Fetal Alcohol Syndrome or Fetal Alcohol Spectrum Disorder (FASD)
Results in some babies when alcohol is consumed during pregancy resulting in problems occuring in the baby who is exposed to alcohol via the cross over into the fetal blood stream via the placenta. Common known problems that occur can include; low birth weight, distinctive facial features, heart defects, behavioural problems in early childhood and later life and intellectual disability.
These are the common known problems; however FASD goes alot deeper than this and regardless of the appearance of the common facial features; there may still be aspects of FASD within the baby/child/adult.
At birth some of the following features may be apparent:
Head: measurements ma be smaller than normal in some case or in some cases abnormally larger.
Eyes: may appear small and may appear more widely distanced than normal.
Nose bridge: may be flattened.
Ears: may be higher or lower, malformed or unmatched in size. The helical root in the ear may be very pronounced across the ear, parallel to the upper root (like railway tracks)
Philtrum: (between the nose and the mouth) may be flat (no grooves) and may be short or long, adding to a smooth rounded look.
Upper lip: (Verrmillion- the red part) may appear very thin, and may be hair lip (slit)
Roof of the mouth: may be cleft, (not fullyformed, leaving a hole in the roof)
Face/Head: may be marked with external clusters of red blood vessels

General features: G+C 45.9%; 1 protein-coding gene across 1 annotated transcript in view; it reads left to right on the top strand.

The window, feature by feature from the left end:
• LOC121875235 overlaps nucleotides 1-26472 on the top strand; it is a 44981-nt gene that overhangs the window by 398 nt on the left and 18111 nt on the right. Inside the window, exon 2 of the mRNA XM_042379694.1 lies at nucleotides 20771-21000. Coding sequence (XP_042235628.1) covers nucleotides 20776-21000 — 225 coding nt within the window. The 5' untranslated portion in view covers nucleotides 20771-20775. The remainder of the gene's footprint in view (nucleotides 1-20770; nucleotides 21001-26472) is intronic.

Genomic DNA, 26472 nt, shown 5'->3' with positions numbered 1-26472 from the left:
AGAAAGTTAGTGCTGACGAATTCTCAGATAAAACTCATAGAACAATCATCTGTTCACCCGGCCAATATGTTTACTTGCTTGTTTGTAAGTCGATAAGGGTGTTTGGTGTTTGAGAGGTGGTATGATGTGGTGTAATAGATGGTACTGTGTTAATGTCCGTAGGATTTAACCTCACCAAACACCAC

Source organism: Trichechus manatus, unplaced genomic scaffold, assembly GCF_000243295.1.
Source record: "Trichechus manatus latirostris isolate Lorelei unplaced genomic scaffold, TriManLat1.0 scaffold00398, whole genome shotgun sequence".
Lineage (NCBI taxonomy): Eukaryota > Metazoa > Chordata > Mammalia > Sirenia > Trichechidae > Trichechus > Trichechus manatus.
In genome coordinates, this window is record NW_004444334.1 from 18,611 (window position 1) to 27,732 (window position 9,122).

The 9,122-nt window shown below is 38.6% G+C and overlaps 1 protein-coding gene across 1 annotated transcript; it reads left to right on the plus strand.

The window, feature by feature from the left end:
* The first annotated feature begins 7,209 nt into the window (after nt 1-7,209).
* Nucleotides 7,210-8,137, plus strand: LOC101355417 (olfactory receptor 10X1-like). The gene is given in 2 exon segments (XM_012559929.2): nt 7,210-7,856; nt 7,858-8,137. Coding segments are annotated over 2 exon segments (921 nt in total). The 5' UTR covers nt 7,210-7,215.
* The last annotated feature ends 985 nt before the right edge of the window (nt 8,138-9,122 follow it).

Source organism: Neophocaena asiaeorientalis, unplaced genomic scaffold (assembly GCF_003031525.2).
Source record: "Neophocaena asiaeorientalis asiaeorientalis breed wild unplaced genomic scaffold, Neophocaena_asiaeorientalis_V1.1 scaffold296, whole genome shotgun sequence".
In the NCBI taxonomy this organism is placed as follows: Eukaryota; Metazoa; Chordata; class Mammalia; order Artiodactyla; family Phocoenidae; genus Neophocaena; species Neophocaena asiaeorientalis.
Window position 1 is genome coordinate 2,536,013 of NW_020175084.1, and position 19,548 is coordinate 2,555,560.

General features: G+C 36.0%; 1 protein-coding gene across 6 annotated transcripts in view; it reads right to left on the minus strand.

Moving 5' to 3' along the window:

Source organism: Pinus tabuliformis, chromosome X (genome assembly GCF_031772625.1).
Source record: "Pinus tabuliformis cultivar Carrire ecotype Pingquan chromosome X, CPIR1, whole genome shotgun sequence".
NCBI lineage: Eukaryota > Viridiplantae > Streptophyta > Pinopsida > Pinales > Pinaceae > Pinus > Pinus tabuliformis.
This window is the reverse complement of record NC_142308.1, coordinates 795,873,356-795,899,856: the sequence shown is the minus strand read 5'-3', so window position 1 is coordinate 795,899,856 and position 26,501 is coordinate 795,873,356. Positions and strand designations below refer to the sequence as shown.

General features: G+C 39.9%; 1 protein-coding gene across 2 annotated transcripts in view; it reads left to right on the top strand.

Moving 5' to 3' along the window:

Fingers: index and little finger may be shorter, pointy, may have partial or no nail and fingers may not open fully
Arm/ Wrist: may not rotate a full 180 degrees (halfway around- palm up, palm down)
Legs: may be stick like with large joints
Feet: may be clubbed, or turned up toward the front of the leg
Hips: may be out of place
Neural tubes: may have developed ouside the body rather than inside
Tail bone: may have a dimple just above
Baby: may be fretful, unable to suck well, difficult to settle for sleep, may resist cuddles, holding and touch. May be bothered by the feel of seams, labels and certain material. Some of these features may become less of a concern as the baby gets older.
Meconium testing which involves testing the babies first stools after birth show any alcohol use by the mother in the last 14 weeks of pregnancy. Meconium testing will also detect some other drug use as well.
Other Common related conditions linked to FASD
While the list above outlines pysical symptoms of FASD there are other related conditions that may be of lifelong health and social concerns
As you can see; FASD is a life long concern that not only impairs the life of the afflicted child or adult; it impacts on the community at many levels. In the past FASD has been viewed in regard to it's birth symptoms but this outlines many other issues that may missed or diagnosed later as ADHD, ODD, autism or learning disorder non specific. A more accurate diagnosis may not change the diagnosis but it can improve the supports put in place as well as reduce the likelyhood of further children being born with this syndrome within a family if parents are provided with support and education.
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